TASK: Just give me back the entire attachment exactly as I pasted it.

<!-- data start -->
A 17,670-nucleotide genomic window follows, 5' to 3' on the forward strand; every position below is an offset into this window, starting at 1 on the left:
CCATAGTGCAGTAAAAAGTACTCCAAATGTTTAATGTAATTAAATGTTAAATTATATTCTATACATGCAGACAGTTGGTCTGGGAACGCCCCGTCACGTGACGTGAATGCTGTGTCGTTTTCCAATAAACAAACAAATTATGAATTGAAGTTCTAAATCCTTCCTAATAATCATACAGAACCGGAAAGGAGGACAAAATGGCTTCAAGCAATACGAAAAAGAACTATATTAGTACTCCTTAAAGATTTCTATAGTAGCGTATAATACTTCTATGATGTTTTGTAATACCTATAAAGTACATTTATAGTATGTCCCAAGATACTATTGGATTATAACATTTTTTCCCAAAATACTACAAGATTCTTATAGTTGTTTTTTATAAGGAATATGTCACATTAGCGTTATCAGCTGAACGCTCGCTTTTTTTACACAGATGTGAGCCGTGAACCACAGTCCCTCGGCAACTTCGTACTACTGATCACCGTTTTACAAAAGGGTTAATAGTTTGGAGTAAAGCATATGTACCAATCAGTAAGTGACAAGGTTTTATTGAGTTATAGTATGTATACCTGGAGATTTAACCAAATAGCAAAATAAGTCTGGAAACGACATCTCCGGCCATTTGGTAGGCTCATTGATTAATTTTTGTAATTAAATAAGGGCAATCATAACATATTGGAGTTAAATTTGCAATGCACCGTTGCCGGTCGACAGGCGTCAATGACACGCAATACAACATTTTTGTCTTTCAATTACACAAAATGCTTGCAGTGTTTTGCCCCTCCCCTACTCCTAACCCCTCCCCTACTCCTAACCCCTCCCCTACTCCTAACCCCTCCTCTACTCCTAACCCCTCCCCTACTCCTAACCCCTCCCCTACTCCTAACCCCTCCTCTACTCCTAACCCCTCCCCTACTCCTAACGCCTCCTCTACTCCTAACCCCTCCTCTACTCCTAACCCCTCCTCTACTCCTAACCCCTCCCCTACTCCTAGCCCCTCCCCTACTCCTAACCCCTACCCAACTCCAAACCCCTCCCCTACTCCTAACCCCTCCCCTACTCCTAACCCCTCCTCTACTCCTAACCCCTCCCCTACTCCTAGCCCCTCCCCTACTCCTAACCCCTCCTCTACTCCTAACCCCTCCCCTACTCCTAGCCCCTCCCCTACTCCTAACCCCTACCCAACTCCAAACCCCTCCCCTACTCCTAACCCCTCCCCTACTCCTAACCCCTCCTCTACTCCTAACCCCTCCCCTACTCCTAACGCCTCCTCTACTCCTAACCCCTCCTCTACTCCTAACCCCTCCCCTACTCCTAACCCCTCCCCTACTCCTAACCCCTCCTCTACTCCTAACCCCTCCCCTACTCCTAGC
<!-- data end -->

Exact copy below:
A 17,670-nucleotide genomic window follows, 5' to 3' on the forward strand; every position below is an offset into this window, starting at 1 on the left:
CCATAGTGCAGTAAAAAGTACTCCAAATGTTTAATGTAATTAAATGTTAAATTATATTCTATACATGCAGACAGTTGGTCTGGGAACGCCCCGTCACGTGACGTGAATGCTGTGTCGTTTTCCAATAAACAAACAAATTATGAATTGAAGTTCTAAATCCTTCCTAATAATCATACAGAACCGGAAAGGAGGACAAAATGGCTTCAAGCAATACGAAAAAGAACTATATTAGTACTCCTTAAAGATTTCTATAGTAGCGTATAATACTTCTATGATGTTTTGTAATACCTATAAAGTACATTTATAGTATGTCCCAAGATACTATTGGATTATAACATTTTTTCCCAAAATACTACAAGATTCTTATAGTTGTTTTTTATAAGGAATATGTCACATTAGCGTTATCAGCTGAACGCTCGCTTTTTTTACACAGATGTGAGCCGTGAACCACAGTCCCTCGGCAACTTCGTACTACTGATCACCGTTTTACAAAAGGGTTAATAGTTTGGAGTAAAGCATATGTACCAATCAGTAAGTGACAAGGTTTTATTGAGTTATAGTATGTATACCTGGAGATTTAACCAAATAGCAAAATAAGTCTGGAAACGACATCTCCGGCCATTTGGTAGGCTCATTGATTAATTTTTGTAATTAAATAAGGGCAATCATAACATATTGGAGTTAAATTTGCAATGCACCGTTGCCGGTCGACAGGCGTCAATGACACGCAATACAACATTTTTGTCTTTCAATTACACAAAATGCTTGCAGTGTTTTGCCCCTCCCCTACTCCTAACCCCTCCCCTACTCCTAACCCCTCCCCTACTCCTAACCCCTCCTCTACTCCTAACCCCTCCCCTACTCCTAACCCCTCCCCTACTCCTAACCCCTCCTCTACTCCTAACCCCTCCCCTACTCCTAACGCCTCCTCTACTCCTAACCCCTCCTCTACTCCTAACCCCTCCTCTACTCCTAACCCCTCCCCTACTCCTAGCCCCTCCCCTACTCCTAACCCCTACCCAACTCCAAACCCCTCCCCTACTCCTAACCCCTCCCCTACTCCTAACCCCTCCTCTACTCCTAACCCCTCCCCTACTCCTAGCCCCTCCCCTACTCCTAACCCCTCCTCTACTCCTAACCCCTCCCCTACTCCTAGCCCCTCCCCTACTCCTAACCCCTACCCAACTCCAAACCCCTCCCCTACTCCTAACCCCTCCCCTACTCCTAACCCCTCCTCTACTCCTAACCCCTCCCCTACTCCTAACGCCTCCTCTACTCCTAACCCCTCCTCTACTCCTAACCCCTCCCCTACTCCTAACCCCTCCCCTACTCCTAACCCCTCCTCTACTCCTAACCCCTCCCCTACTCCTAGC